OSAGE LAND: Former Turner bison ranch sold for price of $73 million

Mike Erwin |

On a vast tract of hallowed ground in central Osage County, the Osage Nation hosted a special homecoming last week.

The Osage were celebrating the recent re-acquisition of 43,000 acres of historic tribal territory. The Osage Nation purchase of Bluestem Ranch from media mogul/conservationist Ted Turner closed on June 8. Cost of the property was $74 million.

“This is the same land our ancestors walked 100 years ago,” Osage Principal Chief Geoffrey Standing Bear said.

Approximately 400 persons attended Wednesday’s event, which was held in an air-conditioned tent erected 10 miles west of Hominy near the ranch’s southeast entrance. Special guests included tribal officials, federal dignitaries and representatives for Turner, who was unable to be there.

Turner Enterprises President/CEO Taylor Glover said Turner wanted to attend the event, but health issues prevented him from traveling.

During Turner’s 15 years of ownership, the ranch was operated as an ecologically-friendly wildlife refuge which produced bison to restock his ranches in Nebraska, New Mexico, Montana and North Dakota. Glover said Bluestem’s proximity to other Turner bison operations was the main reason the decision was made to sell the Osage County property.

“Bison don’t like to travel long distances,” Glover said.

In recounting the property transaction, Standing Bear said it was “worthy of a small movie.” The Osage leader said he first heard about Turner’s intention to sell the ranch from a tribal elder, who “told me the Osage Nation must buy it.”

On Dec. 23, Osage officials received a bid package. Following a collaborative effort by the ON’s executive and legislative branches, as well as officials of the Osage Casinos, the tribe submitted its bid in January and was awarded the purchase on Feb. 28. The final paperwork for the purchase was signed June 8.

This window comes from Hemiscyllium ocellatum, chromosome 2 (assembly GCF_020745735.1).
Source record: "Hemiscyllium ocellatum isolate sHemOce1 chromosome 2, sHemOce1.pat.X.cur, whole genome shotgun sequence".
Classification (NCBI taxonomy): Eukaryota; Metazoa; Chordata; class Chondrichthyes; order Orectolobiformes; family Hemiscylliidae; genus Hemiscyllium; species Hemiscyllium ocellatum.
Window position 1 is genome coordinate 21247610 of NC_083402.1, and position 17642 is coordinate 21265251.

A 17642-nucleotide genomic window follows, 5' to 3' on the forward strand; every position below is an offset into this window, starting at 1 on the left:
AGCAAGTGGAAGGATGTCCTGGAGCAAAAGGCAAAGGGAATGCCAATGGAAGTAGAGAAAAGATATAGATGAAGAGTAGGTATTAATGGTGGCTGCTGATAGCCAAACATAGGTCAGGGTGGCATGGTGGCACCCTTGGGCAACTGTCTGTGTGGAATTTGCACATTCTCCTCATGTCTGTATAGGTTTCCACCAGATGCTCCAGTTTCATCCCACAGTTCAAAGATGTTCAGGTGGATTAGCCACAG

“The owners of this land are now 20,190 Osages,” Standing Bear said.

Casino profits financed the transaction, ON officials said. The deal also included a transfer of all water rights.

The tribe is discussing possible uses for the property. Standing Bear pointed out that dozens of proposals are being considered, including some he said “cannot be allowed to occur.”

One such proposal, the chief said, called for establishment of a preserve for 7,000 wild mustangs. Standing Bear said such an enterprise might bring in a bigger return on the ON investment than other possible uses, but its affect on the land would be significant. He stressed the tribe’s commitment to being responsible stewards of the land.

Standing Bear said that, by next year, he hoped to see the property being used as “a refuge for sacred bison, a classroom for our people, a place where Osage companies and individuals will conduct profitable cattle operations, and the site of well-regulated (for-profit) hunting and fishing.” He expressed hope that the land will help Osage youth “reconnect” with tribal culture and traditions.

“My conclusion is that it appears 43,000 acres is big enough for more than one use,” the principal chief said.

The Osage tribe was removed from their former “diminished reserve” in Kansas in 1871. Sale of the tribe’s Kansas land holdings allowed it to pay cash for a 1,470,559-acre reservation (what is now Osage County) in Indian Territory. Osage land remained one tribal parcel until it was divided into individual allotments by the 1906 Osage Allotment Act. By 2014, tribal land holdings comprised less than 5 percent of the original Osage Reservation.

With the Bluestem purchase, the Osage Nation became one of the three largest landowning entity within the former Osage Reservation, controlling more than 9 percent of the original tribal landholdings.

Another speaker at the event, Osage Minerals Council Chairman Everett Waller, spoke passionately about the ancestral land. He noted that the site contained former tribal battlefields — not just hunting grounds. He asked tribal members to remember “what all our warriors died for.”

“Never forget what they did to get us here,” Waller said. “This is our last home and we need to protect it at all costs.”

Other featured speakers included Osage Congressman Otto Hamilton III, Glover, ON Gaming Enterprise Board CEO Byron Bighorse.

Two special guests from Washington, D.C., also made presentations Wednesday. Vince Logan, an Osage, is the special trustee for American Indians with the U.S. Department of the Interior. Justin Wilson, a White House adviser to the Office of the Special Trustee, read a letter from President Barack Obama congratulating the Osage Nation for its efforts in reclaiming the tribal land.

The Osage Nation is seeking to have the Bluestem property designated as federal trust land, which Standing Bear said would give it “Indian Reservation status.” In addition to establishing Osage sovereignty, the federal land classification would reaffirm the tribe’s trust relationship with the U.S. Government (as guaranteed by treaties), the principal chief added.

Making the ranch property trust land will serve an even more important purpose, according to the principal chief will afford the property maximum legal protection against being sold or given away in the future.

“We cannot ever again be separated from this land,” Standing Bear said.